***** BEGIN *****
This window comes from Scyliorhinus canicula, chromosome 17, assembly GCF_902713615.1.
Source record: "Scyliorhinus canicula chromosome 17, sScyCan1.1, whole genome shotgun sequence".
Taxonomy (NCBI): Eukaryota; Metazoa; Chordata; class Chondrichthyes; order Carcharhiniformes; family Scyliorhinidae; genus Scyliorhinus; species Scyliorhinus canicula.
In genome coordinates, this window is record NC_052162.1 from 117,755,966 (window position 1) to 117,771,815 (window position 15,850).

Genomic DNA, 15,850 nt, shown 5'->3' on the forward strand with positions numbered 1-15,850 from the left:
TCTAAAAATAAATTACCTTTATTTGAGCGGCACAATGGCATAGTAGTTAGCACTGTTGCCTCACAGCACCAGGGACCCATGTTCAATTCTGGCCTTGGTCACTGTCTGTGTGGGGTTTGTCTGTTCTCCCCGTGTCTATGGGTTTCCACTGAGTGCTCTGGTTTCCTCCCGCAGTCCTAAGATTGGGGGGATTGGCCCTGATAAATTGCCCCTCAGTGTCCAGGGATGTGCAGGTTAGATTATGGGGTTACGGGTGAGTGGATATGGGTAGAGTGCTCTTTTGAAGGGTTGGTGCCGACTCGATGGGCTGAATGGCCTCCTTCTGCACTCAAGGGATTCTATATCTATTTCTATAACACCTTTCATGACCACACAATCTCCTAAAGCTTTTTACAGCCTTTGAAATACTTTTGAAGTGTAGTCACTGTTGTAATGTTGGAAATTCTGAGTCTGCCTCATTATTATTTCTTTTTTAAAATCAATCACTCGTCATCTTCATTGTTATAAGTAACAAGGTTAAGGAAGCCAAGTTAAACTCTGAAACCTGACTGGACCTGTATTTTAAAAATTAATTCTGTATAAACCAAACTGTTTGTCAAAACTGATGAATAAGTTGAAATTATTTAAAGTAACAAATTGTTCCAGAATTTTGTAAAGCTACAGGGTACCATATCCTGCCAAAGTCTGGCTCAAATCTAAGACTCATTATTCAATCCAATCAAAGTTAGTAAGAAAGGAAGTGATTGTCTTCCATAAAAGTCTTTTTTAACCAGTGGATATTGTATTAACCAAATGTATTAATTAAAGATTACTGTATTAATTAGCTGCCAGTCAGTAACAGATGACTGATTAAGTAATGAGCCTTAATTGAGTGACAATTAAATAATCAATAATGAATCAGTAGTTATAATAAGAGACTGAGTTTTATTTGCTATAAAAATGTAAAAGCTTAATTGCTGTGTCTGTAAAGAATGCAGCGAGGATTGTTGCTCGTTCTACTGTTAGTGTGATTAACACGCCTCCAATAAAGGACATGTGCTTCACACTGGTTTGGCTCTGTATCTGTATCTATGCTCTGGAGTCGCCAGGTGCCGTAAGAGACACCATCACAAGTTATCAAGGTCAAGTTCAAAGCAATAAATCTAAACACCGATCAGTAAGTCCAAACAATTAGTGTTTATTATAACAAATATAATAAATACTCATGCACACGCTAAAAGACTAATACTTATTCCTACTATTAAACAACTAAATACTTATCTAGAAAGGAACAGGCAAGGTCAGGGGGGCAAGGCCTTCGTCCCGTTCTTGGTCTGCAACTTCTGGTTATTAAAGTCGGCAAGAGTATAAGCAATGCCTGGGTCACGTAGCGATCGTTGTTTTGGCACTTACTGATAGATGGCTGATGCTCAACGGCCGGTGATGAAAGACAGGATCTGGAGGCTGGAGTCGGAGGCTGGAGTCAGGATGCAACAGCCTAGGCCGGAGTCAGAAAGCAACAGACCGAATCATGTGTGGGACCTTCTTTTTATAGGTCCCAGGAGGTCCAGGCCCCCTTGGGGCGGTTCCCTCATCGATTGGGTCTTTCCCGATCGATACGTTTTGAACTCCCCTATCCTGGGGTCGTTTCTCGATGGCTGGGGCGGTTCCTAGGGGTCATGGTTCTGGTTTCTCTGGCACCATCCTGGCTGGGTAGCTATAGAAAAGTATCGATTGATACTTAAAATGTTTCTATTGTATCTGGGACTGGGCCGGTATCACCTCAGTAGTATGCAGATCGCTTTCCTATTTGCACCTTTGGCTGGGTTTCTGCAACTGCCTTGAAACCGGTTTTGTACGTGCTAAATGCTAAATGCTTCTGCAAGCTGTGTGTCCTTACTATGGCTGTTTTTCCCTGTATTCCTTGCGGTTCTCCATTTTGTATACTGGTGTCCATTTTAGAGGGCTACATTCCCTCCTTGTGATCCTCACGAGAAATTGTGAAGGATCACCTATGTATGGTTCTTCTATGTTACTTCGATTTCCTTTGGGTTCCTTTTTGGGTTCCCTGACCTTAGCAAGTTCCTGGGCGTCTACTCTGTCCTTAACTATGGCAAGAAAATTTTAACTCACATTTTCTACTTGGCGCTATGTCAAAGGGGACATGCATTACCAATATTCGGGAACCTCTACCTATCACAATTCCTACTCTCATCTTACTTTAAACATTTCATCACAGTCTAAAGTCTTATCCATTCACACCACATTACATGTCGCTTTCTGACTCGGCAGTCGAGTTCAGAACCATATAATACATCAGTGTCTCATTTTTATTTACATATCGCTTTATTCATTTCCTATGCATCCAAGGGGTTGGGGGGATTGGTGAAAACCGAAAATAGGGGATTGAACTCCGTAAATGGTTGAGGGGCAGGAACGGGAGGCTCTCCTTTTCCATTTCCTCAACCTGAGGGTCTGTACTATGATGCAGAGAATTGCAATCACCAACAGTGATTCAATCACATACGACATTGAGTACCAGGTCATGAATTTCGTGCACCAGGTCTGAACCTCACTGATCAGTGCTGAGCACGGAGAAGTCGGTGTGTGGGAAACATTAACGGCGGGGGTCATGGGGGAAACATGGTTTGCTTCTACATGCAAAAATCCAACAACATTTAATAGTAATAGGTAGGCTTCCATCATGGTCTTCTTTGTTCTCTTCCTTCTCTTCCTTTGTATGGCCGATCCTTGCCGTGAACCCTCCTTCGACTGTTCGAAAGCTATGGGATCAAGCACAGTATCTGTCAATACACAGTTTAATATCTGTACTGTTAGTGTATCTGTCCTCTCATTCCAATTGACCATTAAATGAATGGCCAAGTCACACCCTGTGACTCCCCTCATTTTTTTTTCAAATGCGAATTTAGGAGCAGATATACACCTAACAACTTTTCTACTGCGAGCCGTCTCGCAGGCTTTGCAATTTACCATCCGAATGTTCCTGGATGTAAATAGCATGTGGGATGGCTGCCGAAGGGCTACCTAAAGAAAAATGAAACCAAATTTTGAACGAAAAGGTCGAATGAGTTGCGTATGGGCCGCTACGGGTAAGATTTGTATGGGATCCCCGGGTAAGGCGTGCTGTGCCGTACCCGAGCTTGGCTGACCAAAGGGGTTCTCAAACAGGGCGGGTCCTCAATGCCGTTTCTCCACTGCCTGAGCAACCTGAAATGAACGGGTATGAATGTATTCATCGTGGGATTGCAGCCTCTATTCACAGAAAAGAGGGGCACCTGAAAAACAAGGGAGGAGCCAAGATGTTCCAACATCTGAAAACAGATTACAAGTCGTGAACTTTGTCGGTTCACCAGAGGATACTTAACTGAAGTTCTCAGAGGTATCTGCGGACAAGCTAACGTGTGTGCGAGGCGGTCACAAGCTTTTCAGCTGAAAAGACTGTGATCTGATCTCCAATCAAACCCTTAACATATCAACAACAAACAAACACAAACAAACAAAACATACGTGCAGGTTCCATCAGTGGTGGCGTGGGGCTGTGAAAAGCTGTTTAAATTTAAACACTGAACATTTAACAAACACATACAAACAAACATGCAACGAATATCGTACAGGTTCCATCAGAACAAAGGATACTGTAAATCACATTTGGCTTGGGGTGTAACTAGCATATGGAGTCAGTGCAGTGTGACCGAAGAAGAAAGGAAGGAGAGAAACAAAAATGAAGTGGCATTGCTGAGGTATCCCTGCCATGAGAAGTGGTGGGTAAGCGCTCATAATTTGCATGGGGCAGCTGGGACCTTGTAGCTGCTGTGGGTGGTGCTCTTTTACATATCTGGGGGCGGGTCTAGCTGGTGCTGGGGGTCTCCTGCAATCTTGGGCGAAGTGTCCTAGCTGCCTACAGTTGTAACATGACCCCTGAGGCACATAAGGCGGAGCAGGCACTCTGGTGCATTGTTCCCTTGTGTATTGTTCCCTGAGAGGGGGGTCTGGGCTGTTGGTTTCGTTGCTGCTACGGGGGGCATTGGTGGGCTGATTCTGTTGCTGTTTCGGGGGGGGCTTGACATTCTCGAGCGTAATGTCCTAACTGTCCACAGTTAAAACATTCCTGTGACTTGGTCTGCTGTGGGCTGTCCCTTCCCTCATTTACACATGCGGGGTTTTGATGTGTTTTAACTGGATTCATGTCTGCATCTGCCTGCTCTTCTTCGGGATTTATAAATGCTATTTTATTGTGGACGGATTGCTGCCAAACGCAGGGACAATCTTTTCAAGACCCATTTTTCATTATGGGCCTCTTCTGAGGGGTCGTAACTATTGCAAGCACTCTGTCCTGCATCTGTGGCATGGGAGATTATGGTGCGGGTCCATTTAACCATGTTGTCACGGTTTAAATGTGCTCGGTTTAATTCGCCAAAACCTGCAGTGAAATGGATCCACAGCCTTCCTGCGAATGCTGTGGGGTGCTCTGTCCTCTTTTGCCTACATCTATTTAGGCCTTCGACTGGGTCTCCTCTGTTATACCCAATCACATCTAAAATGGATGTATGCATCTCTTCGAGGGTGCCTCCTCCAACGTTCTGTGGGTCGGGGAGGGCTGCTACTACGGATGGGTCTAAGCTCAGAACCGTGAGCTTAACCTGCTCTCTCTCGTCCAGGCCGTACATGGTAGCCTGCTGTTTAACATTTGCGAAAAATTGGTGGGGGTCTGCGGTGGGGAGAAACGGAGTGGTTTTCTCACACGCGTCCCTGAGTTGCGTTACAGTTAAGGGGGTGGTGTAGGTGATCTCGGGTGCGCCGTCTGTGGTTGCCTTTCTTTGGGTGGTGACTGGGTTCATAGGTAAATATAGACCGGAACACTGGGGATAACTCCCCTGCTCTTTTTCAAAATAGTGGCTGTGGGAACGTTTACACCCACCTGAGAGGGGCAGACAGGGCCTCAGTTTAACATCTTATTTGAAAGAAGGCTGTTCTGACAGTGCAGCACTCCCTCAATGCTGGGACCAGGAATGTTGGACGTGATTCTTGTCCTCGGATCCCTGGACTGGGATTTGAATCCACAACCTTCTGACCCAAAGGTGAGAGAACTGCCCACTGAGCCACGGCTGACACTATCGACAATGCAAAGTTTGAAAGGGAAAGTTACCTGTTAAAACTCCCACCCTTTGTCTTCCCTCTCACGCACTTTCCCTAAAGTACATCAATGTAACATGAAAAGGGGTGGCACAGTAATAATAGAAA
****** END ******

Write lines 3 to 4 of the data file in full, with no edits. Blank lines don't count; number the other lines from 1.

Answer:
Taxonomy (NCBI): Eukaryota; Metazoa; Chordata; class Chondrichthyes; order Carcharhiniformes; family Scyliorhinidae; genus Scyliorhinus; species Scyliorhinus canicula.
In genome coordinates, this window is record NC_052162.1 from 117,755,966 (window position 1) to 117,771,815 (window position 15,850).